Massively popular and seen by millions, Avatar was James ‘Aliens’ Cameron’s eagerly awaited return to the Big Screen after over a decade. Having already set new standards in terms of special effects with the tremendous Terminator 2, he did much the same with the much lesser film, Titanic. And with Avatar, which he had been preparing for almost 15 years, he sought to push the boundaries once again, almost single-handedly bringing 3D into the mainstream, and paving the way for what seems increasingly likely to be the next level of film entertainment.
Having seen the movie in the cinema, my first review of Avatar, back for its May Blu-ray release, looked at the advantages of seeing the film in 3D, and on the Big Screen, and how well the record-breaking beast stood up on the home cinema format in simple 2D. If you want to read more into those comparisons, then I strongly recommend you check out that review, but in brief summary I concluded that the movie made for one hell of a High Definition title – arguably the best looking title that has ever been released on the format – with demo-quality video and audio. Still, the distinct lack of extras, and the 2D limitations, together with numerous press releases from Cameron himself, led me to believe that this was double, probably triple-dip territory, and that not only were we likely to get an eventual 3D release, but also a 2D special edition, and then, possibly a 3D special edition some way further down the line to tie in with the inevitable sequels.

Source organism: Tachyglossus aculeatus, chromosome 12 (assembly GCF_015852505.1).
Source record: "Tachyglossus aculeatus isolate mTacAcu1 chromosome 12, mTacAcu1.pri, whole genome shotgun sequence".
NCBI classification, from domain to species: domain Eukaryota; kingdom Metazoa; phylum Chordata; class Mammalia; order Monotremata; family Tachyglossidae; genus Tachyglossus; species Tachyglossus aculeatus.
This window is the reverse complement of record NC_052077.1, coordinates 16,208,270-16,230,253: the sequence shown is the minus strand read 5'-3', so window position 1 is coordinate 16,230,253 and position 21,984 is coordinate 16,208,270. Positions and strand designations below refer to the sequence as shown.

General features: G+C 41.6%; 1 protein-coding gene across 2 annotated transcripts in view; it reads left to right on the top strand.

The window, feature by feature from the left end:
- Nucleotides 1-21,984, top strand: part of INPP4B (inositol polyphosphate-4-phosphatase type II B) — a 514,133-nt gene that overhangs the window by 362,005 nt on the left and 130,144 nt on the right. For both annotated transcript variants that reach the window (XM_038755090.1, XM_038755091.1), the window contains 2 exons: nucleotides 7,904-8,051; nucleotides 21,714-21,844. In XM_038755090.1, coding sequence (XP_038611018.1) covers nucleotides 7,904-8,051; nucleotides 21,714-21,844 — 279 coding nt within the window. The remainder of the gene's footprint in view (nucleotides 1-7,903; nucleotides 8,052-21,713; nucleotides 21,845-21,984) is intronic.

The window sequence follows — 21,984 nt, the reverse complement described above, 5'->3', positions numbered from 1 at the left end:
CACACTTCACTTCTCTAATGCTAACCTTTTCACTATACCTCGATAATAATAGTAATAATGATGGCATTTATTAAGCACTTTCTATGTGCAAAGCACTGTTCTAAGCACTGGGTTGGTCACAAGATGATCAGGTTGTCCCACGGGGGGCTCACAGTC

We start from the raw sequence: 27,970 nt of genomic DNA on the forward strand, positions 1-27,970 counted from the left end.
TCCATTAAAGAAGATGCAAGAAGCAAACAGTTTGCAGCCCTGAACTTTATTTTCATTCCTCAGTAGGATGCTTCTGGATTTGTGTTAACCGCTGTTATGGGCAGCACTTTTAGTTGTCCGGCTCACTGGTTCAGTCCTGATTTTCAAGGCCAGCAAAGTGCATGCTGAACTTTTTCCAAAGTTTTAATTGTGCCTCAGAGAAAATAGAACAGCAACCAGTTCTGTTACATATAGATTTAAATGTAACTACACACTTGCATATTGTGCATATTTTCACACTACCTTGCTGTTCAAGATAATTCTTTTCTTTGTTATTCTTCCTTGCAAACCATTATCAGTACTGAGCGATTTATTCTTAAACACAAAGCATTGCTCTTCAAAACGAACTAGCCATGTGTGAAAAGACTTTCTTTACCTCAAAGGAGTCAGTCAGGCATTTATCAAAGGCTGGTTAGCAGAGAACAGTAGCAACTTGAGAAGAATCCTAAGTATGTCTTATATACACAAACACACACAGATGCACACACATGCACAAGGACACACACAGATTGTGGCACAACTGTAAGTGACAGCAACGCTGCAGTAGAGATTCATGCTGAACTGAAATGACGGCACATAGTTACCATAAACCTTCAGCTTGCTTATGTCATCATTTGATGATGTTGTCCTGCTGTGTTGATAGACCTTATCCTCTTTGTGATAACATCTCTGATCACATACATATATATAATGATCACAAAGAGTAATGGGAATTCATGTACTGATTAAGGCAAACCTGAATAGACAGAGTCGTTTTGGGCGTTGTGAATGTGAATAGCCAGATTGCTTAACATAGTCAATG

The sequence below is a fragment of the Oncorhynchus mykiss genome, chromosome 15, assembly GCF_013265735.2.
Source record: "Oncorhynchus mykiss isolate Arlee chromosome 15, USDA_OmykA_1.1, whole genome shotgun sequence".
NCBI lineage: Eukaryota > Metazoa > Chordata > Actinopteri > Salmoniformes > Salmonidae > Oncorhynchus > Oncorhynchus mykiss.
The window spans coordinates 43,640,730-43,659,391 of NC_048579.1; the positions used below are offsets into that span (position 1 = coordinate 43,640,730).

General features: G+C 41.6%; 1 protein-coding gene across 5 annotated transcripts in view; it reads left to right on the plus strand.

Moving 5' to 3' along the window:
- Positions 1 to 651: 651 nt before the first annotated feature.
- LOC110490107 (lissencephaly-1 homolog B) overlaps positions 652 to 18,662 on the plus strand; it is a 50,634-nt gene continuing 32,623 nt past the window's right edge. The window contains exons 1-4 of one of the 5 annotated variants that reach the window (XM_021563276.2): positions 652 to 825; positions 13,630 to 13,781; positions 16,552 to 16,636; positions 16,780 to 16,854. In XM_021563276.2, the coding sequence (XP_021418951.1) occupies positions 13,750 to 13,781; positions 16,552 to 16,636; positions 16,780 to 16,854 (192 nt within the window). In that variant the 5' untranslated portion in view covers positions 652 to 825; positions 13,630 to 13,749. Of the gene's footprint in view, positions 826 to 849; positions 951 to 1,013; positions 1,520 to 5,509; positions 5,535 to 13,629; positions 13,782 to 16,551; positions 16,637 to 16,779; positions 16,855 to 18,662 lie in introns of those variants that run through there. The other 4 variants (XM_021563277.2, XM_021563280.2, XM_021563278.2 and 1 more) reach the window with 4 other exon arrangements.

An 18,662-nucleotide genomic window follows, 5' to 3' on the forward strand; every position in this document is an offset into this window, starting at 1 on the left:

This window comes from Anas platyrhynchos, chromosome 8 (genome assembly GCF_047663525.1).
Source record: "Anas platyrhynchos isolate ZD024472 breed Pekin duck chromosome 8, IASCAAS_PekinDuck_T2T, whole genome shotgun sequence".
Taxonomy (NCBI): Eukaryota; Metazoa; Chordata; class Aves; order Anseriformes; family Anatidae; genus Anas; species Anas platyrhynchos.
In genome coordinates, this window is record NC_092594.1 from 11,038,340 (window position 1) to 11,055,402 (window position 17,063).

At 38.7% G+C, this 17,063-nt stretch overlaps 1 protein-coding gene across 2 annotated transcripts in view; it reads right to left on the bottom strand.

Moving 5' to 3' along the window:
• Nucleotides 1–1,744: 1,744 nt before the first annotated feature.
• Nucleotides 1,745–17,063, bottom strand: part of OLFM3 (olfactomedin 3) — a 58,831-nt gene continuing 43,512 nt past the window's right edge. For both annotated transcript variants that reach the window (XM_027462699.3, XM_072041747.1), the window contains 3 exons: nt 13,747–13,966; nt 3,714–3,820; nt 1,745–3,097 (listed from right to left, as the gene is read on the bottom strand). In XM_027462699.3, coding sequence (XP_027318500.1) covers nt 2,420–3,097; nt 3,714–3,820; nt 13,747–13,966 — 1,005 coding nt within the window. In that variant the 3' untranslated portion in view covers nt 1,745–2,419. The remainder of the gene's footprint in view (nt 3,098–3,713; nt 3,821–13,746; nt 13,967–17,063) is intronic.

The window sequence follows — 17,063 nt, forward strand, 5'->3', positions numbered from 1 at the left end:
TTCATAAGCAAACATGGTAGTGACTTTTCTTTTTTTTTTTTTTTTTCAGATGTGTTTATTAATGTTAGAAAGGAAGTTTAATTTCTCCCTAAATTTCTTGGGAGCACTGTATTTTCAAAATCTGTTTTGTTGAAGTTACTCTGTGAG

Here we look at the first of those double-dip releases. Still not a 3D-capable edition, it nevertheless boasts not only the original theatrical 162-minute cut, but also the IMAX reissue 171-minute special edition and the all-new 178-minute collector’s extended cut. But is it actually worth your money, particularly if you’ve already stumped up your cash for the first release, and especially in the knowledge that a 3D release (backwards compatible for 2D playback) will be available in a matter of months – possibly even weeks?
If you’ve somehow missed this movie on its numerous theatrical runs (and, if you have, then you may have missed out on seeing the movie in the best way possible – on the Big Screen and in 3D) and you’ve avoided the first home cinema release of the movie in May (probably quite a clever move, especially for collectors), then I shall offer up a plot recap.
We’re midway into the 22nd Century and mankind has expanded to get a foothold of numerous other planets. Their latest conquest – Pandora – is one of the harshest worlds experienced, but one which is distinctly mineral rich. The big companies and their associated Private Military Corporations have decided to rape Pandora for all its worth, and with their lacklustre outreach program failing to negotiation a peaceful resolution with the locals, a more violent approach is set upon. Jake Sully, a paraplegic marine, is dispatched to join the outreach program, ostensibly to help them with their work, but with the secret agenda of getting an inside look at their camp so that the military attack can be more decisive. What Sully finds, however, is a beautiful tribal group with an amazing connection to Mother Nature – offering so much that mankind could learn from them. After he falls in love with the tribal elder’s daughter, his loyalties start to shift and soon Sully is doing all he can to find a peaceful solution without military intervention. But will he be able to stop the greedy corporations and their over-eager military attachment from proceeding with a full-on invasion?